Caledon, Co Tyrone, Northern Ireland

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Parish of Aghaloo, County Tyrone

Office Copy of Draft Memoir by Lieutenant C. Bailey with Notes by Thomas Colby
(Circa 1835)

The surface of this parish is very undulating. It consists 1 principally of small hills separated by valleys or plains. The hills are generally of the greatest altitude at the north west and become gradually of less elevation towards the south east. The following are the names of the townlands containing the principal elevations, with their altitudes in feet above the level of the sea: Rahaghy, 635 feet, Carricklongfield, 608 feet, Bohard, 479 feet, Glendarragh, 412 feet. The forgoing are in the north western portion and in the south eastern are Knockaginy, 251 feet, Drumess, 298 feet and Mullynaveagh, 258 feet.

There are several lakes, within and bordering on this parish, the total area of which amounts to 140 acres 26 perches. Creeve Lough is about 1,000 yards long and 330 feet broad and extends over 60 acres, 9 acres of which are in Aghaloo parish. Mullycaman Lake is 440 yards by 286, area 48 acres. Rahaghy Lake contains 22 acres 2 roods.

The Blackwater forms the boundary of the parish for 18 miles. For 12 miles its course is to the south east, to the southern extremity of the parish. At this point its direction changes to the south west towards Lough Neagh. There are various nameless watercourses which serve as feeders to the lakes and are useful to small mills.
[Crossed out: There is a fine spa well in Cavan Oneil townland which is much resorted to. It is strongly impregnated with sulphur and [? iron].

The bog is principally confined to small patches in the valleys or low grounds. The largest tract is on the north western boundary in Carricklongfield, Rahaghy and Cronghill townlands.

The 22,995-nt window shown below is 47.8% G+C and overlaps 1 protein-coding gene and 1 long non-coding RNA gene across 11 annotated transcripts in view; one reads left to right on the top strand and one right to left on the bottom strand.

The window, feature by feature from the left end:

Towns: Caledon
Caledon is situated in the south eastern portion of the parish, on the high road from Monaghan to Dungannon. It is 89 miles from Dublin, [blank] from Monaghan and [blank] from Dungannon. The ancient name of the town was Kinnard. It was the site of a castle belonging to Sir Phelim O'Neill. The town consists of 1 street which presents a remarkably neat appearance. The public buildings are a church, a Presbyterian meeting house, a schoolhouse and an inn. There is a general market every Saturday, a grain market every Tuesday and a fair on the second Saturday in each month. A day coach from Belfast to Enniskillen passes through it every Sunday, Tuesday and Thursday and returns every Monday, Wednesday and Friday.

Public buildings: Roman Catholic chapel in Derrygooly.

Gentlemen's Seats
Lord Caledon's magnificent demesne is situated on the southern side of the town. The house is a fine building with a handsome front supported on pillars of the Ionic order. The terrace is spacious and the demesne is tastefully planted.

Crilly House, Annaghoe, Annagh, Limepark Lodge.

Bleach Greens, Manufactories and Mills
The flour mills at Caledon rank among the most extensive of the class in the kingdom. The water power is [supplied] by a weir across the Blackwater at right angles with the river. The height of the weir is [blank] feet and the length of the mill race [blank] yards, giving a fall of [blank] feet. There is also a subsidiary low pressure steam engine of 25 horsepower. The average consumption of coal is 4 cwt per hour. It is procured at [blank] for [blank] per ton and the cost of carriage is [blank].

The seeds or refuse of the grain is also used as fuel and it is found that 1 ton of seeds is equal to 4 cwt of coal.

Corn mill in Dyan, corn mill in Drummond.